I remember this one time I met a maiden on a train. She was sobbing. Being a person of good culture I inquired as to the source of her melancholy and whether there was any way in which I could placate her if not remedy the cause of anguish altogether. She turned toward me and after a pause articulated something gesturing violently. It was a tongue alien to me. I bade her good day, which I am certain she did not understand, and went in search for another seat.
As the train pulled away from the station, I opened a newspaper. There was a small news item, on a page, the number of which ran into double digit, about the possibility of re-introducing cheetahs to India. This was big. I mean Big Foot big. Cheetahs sprinted for the last time in India in 1947, before a Maharaja shot them down. Now, a commoner will think that news of such gravity aught be splashed over the front page instead of affair of some speculator having fled the country after amassing a fortune through unsavoury means – a story all too familiar with the only novelty being the name of antagonist. I am no commoner. My train of thought went on an entirely different track.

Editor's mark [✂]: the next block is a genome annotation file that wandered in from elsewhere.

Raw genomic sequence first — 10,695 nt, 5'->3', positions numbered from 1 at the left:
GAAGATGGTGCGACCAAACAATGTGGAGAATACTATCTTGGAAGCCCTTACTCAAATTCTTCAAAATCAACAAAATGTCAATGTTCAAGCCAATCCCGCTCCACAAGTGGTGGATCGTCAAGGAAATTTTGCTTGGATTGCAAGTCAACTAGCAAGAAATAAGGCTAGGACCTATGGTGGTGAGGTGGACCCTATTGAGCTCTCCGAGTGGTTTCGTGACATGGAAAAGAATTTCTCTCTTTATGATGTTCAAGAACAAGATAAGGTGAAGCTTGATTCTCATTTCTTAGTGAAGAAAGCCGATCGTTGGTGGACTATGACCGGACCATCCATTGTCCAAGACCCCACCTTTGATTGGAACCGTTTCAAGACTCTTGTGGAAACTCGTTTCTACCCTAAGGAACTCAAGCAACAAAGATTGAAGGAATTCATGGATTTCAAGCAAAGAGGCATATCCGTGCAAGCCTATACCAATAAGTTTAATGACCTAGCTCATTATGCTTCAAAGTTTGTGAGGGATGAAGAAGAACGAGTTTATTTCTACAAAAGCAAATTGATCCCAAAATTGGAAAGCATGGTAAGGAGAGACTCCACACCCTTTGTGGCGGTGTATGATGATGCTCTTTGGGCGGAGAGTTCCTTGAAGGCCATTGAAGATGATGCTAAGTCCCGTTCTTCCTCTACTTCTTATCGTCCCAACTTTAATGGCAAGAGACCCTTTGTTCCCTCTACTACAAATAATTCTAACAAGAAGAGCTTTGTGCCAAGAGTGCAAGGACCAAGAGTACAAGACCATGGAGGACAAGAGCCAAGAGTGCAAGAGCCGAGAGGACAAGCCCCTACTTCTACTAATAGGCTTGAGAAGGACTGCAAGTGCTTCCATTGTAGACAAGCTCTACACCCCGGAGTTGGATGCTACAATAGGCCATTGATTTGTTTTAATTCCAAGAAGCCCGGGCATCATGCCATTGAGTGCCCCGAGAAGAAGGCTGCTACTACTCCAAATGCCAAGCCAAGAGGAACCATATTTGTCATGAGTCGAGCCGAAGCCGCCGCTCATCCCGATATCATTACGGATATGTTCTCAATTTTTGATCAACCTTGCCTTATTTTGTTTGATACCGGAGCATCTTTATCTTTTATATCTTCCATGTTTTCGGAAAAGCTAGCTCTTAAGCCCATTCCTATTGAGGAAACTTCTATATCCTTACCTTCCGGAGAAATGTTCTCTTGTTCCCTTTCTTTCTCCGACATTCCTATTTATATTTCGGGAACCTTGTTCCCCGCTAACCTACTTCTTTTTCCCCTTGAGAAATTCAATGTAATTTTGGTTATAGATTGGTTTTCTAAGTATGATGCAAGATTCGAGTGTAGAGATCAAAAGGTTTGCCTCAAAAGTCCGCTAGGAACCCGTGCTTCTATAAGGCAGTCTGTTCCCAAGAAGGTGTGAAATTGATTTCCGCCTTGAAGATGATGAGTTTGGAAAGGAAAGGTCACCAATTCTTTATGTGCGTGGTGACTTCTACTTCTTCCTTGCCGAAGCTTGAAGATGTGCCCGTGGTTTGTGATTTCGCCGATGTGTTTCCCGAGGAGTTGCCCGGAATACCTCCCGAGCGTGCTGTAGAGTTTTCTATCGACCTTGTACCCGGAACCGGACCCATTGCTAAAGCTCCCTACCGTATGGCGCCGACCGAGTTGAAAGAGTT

The memory of my encounter with the damsel in distress was still as fresh in my memory as the first morning of Spring. While she did not share a common vocabulary with me, she and I did have something in common – we were human beings and therefore expressed emotions in more or less the same way. Although we could not communicate verbally, her tears were enough to convey emotional duress; much the same as a cat purring betrays affection. I have yet to come across a person who expresses sorrow with laughter or cat that hisses when content. But do cats from different regions share the same meowbulary?
Let’s say a Bengal tiger was to come face to face with a Sumatran tiger. A growl and purr will be understood by both but will they be able to discuss the weather? This is a question that has been haunting me ever since the encounter.
Picture Credit: Glenda